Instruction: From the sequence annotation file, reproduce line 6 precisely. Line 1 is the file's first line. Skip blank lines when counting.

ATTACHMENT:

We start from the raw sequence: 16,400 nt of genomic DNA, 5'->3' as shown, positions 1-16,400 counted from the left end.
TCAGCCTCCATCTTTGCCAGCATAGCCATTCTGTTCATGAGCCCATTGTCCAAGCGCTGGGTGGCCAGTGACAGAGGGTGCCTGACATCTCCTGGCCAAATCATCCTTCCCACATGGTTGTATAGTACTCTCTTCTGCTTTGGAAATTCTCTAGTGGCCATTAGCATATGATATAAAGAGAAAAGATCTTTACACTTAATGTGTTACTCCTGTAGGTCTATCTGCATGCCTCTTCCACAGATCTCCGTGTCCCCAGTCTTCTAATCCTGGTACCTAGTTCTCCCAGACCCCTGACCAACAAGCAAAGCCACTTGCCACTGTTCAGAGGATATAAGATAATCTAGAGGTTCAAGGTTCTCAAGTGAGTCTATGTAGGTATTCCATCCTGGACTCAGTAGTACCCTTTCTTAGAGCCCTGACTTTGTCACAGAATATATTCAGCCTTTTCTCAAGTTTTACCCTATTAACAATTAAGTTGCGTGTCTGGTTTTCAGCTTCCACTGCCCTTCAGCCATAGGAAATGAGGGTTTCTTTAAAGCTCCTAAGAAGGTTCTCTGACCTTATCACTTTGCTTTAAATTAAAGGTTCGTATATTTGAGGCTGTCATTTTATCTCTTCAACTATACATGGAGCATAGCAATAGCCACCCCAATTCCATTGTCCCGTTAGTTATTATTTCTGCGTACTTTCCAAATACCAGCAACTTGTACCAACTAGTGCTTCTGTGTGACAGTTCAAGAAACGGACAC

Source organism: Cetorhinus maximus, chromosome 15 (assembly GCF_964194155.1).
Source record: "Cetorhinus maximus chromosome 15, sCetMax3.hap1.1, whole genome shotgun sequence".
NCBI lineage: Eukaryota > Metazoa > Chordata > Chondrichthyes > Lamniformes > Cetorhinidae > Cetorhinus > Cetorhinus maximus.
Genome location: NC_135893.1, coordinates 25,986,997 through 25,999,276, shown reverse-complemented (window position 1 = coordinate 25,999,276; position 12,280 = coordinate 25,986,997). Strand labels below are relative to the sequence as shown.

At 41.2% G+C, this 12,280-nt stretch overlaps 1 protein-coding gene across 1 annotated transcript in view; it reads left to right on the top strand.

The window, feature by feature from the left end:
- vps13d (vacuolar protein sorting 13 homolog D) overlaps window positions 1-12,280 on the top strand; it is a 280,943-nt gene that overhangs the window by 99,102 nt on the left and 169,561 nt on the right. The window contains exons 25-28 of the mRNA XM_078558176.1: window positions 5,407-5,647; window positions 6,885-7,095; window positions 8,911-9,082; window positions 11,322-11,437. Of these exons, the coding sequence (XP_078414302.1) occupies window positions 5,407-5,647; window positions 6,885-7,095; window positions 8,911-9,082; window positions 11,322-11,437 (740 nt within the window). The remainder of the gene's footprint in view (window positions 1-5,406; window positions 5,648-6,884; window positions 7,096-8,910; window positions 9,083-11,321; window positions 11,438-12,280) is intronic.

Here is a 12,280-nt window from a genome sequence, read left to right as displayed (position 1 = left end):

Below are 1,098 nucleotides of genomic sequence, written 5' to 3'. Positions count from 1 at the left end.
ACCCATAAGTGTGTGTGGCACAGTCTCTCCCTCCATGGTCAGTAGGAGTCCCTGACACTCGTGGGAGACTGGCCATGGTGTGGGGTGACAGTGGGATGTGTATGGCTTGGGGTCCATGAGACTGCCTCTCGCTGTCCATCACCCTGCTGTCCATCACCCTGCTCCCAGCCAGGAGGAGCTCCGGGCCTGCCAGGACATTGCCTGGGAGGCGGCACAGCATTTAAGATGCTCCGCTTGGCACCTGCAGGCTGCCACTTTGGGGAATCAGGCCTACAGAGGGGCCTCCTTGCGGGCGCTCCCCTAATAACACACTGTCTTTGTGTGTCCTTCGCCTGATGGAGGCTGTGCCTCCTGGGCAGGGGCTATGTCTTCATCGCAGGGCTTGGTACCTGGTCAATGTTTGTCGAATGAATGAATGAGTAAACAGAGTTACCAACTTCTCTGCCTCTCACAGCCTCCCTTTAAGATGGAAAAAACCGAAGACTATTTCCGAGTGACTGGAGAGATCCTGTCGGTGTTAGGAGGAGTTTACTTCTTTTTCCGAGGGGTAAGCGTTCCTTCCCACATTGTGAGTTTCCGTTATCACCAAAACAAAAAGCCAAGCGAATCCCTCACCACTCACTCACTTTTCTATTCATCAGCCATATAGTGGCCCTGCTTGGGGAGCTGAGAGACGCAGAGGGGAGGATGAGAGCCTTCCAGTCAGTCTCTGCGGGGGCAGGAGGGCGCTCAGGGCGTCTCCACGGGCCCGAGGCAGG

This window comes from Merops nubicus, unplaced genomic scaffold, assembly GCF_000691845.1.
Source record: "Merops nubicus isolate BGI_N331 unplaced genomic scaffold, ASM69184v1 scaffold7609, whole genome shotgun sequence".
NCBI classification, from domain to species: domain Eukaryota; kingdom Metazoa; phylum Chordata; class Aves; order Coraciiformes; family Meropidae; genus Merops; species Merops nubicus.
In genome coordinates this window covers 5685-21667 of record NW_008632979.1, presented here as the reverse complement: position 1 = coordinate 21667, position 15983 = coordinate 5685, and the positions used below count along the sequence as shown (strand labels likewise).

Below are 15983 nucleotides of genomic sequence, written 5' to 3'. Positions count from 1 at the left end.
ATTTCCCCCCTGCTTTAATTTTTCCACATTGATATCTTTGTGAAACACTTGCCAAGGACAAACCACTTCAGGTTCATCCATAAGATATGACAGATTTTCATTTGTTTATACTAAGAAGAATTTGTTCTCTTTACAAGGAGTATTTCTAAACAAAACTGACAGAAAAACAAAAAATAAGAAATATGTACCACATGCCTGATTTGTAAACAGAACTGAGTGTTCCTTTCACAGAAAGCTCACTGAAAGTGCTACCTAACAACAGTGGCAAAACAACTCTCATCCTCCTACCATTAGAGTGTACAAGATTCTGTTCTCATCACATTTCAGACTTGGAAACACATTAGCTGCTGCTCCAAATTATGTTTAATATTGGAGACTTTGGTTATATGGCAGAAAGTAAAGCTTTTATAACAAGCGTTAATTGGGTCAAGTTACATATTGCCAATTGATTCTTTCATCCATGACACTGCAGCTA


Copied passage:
Genome location: NC_135893.1, coordinates 25,986,997 through 25,999,276, shown reverse-complemented (window position 1 = coordinate 25,999,276; position 12,280 = coordinate 25,986,997). Strand labels below are relative to the sequence as shown.